Initial recovery from an arthroscope will normally involve a period of box rest followed by gentle progressive exercise. It can take several months for horses to make a full recovery from OCD surgery. Recovery times can be affected by a range of factors and will vary between horses, vets will discuss specific rehab plans on a case by case basis.

Following successful surgical removal of OCD lesions, prognosis is normally very good with many horses being able to have a successful athletic career whilst remaining sound. Prognosis for shoulders affected by OCD is typically poorer as the area is more difficult to treat surgically

Managing OCD in Horses

Every horse will respond differently to rehabilitation plans following treatment, with some horses making a much quicker full recovery than others. Whilst many horses will make a full recovery and maintain good levels of athletic performance, other horses may benefit from a reduced workload following treatment to help them remain sound and prolong their athletic career. This will vary on a case by case basis and veterinary involvement should help owners determine their horse’s own capabilities following treatment. 

Navigating OCD in Horses

Thankfully there are many preventative measures owners can take to minimise the risk of their horses developing OCD

Nutritional Management and Forage-Based Diets

By providing your horse with a balanced diet that meets all of their nutrient requirements from an early age, owners can help support a healthy growth rate. Ideally high sugar and starch concentrates should be kept to a minimum and where possible the overall combined sugar and starch content of the diet should not exceed 10%. In growing horses where protein requirements are elevated, owners should be able to meet these demands by feeding a high quality haylage as opposed to hay - this is a much better option than reaching for high protein stud and young stock concentrate mixes that will also contain extra levels of sugar and starch. 

Contrary to popular belief, foals and growing youngsters can thrive on forage based diets and will not always require concentrated feeds. Feeding a high fibre diet and limiting sugar and starch intake will not only minimise the risk of OCD but a number of other digestive and metabolic concerns too.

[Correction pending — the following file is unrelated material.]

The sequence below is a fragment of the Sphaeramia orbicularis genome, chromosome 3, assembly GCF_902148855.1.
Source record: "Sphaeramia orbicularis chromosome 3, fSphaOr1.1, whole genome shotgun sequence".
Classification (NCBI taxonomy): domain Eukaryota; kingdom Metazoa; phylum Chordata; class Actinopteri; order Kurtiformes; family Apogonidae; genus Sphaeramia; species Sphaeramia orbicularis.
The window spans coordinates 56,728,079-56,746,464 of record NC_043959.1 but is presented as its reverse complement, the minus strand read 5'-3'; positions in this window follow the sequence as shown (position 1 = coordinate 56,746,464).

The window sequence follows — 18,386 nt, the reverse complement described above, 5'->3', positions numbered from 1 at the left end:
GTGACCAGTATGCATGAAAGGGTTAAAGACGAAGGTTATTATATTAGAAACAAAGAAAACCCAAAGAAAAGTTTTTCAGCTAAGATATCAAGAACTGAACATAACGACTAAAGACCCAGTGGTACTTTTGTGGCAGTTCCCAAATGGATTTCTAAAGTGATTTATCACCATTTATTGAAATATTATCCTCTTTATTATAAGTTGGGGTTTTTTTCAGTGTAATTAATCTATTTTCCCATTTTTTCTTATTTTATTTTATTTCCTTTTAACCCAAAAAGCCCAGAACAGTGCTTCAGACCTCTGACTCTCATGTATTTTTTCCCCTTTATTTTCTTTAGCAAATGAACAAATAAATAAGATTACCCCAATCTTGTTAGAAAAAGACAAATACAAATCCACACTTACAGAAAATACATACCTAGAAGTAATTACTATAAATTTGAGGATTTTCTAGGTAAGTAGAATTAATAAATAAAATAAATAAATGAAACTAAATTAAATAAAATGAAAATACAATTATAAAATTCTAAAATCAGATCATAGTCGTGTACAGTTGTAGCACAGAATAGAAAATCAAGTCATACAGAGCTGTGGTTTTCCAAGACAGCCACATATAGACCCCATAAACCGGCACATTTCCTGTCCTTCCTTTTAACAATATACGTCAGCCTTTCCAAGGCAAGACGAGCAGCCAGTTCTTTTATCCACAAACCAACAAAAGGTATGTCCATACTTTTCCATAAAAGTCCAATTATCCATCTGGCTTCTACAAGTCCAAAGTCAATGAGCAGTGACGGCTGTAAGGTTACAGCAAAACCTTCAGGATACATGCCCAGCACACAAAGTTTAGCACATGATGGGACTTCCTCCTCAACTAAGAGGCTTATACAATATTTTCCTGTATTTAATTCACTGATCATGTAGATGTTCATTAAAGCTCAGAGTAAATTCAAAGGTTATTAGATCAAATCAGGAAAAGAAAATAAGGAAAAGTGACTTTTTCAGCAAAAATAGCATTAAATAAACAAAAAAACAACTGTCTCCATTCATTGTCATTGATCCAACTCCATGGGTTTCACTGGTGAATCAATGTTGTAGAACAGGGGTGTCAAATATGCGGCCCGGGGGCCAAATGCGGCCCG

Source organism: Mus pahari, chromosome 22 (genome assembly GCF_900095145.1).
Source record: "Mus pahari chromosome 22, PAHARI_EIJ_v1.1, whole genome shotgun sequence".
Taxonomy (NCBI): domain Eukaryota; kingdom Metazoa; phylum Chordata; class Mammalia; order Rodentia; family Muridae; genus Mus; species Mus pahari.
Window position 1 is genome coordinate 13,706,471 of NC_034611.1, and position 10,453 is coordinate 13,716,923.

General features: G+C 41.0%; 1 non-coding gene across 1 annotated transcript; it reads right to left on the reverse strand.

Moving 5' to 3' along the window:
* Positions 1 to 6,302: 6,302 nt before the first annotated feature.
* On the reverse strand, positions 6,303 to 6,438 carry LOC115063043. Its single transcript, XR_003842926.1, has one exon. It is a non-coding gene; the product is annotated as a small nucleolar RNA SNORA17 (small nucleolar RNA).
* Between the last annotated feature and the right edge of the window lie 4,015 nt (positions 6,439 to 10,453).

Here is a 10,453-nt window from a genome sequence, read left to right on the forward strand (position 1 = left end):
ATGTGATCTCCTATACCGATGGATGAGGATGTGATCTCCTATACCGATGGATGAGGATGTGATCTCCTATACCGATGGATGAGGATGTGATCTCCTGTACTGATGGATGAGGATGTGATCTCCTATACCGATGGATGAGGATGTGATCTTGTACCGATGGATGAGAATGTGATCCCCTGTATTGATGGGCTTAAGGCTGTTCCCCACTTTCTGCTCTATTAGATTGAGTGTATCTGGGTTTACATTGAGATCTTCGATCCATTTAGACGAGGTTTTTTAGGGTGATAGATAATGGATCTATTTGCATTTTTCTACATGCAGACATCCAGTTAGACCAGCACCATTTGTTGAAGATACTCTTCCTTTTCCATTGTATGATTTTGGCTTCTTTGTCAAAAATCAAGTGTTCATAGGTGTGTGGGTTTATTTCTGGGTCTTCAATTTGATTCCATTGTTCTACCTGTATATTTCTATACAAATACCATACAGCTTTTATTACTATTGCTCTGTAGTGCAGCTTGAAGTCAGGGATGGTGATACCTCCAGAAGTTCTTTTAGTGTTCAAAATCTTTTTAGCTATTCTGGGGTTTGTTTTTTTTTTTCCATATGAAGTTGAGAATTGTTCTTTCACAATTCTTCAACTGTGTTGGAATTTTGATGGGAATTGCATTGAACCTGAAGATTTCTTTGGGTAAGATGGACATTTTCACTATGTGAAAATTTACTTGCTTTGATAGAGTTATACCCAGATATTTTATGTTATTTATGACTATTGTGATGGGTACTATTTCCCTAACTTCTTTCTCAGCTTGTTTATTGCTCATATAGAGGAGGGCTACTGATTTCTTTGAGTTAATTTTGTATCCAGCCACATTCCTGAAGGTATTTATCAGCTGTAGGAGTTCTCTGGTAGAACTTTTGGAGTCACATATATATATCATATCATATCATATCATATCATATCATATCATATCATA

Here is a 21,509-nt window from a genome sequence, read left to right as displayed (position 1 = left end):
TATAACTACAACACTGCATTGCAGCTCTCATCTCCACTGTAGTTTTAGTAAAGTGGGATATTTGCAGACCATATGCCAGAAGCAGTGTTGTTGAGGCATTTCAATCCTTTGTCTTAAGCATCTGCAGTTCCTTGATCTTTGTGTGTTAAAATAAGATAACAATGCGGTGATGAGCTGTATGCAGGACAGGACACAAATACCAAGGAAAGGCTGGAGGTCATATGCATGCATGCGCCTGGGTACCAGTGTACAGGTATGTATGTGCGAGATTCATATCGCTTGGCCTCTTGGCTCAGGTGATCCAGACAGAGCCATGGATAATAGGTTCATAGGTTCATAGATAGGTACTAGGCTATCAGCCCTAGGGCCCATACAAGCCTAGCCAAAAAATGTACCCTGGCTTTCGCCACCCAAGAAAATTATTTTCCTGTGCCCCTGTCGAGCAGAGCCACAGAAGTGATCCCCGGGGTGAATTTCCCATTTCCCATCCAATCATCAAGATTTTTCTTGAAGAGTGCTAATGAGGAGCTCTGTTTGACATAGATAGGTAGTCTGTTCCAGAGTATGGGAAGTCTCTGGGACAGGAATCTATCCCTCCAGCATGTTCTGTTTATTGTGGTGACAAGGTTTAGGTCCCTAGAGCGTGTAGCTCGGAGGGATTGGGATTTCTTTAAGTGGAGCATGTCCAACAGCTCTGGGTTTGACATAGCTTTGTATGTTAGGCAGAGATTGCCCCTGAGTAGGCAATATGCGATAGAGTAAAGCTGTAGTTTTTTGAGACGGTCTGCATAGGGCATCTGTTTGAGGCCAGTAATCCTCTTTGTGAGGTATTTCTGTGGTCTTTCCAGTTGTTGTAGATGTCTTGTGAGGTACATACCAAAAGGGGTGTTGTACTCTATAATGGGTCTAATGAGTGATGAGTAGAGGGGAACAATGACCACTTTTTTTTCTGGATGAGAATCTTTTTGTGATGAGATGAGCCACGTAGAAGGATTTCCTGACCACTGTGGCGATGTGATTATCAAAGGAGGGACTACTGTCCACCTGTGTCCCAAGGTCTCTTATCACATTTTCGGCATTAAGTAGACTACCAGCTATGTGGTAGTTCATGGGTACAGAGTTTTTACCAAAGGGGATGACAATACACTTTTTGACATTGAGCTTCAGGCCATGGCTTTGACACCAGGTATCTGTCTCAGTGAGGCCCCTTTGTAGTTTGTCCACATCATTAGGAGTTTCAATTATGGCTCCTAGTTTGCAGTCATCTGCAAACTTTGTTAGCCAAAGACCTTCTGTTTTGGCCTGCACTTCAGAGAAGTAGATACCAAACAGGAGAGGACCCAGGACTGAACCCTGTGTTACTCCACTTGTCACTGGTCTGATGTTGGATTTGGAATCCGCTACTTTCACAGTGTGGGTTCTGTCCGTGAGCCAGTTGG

Certain nutrients such as calcium, phosphorus, zinc and copper play a crucial role in skeletal development. It is important that these nutrients are provided in a young horse’s diet in appropriate quantities as deficiencies, excesses and imbalances of these nutrients may have a detrimental effect on skeletal development. 

Balanced Exercise and Growth Monitoring

Thankfully in the vast majority of cases, a horse’s nutrient requirements can be met by feeding a diet based on a high quality forage or grazing. If you have any concerns about any of your horse’s nutrient requirements not being met, it is best to consult with a vet or nutritionist first as the over supplementation of certain nutrients can be just as detrimental as a deficiency.

Horses with OCD or those who have been treated for the condition may benefit from the addition of a high quality joint supplement in their diet to support ongoing joint health. Our Alpha Gold joint supplement is an entirely natural, turmeric based joint supplement that works to promote all round joint health and support mobility. The addition of linseed oil and coconut oil in Alpha Gold aids turmeric absorption and provides the supplement with an ideal ratio of Omega fatty acids to promote an anti-inflammatory response within the body making it the perfect option for horses who may require a bit of extra joint support.

Leave a comment

Please note, comments need to be approved before they are published.

Come Stalk Us on Social

We promise we won't tell! 🤫

Got a question?

Contact us via enquiries@equinutritive.com

Join our email list

For 10% off your next order 🐎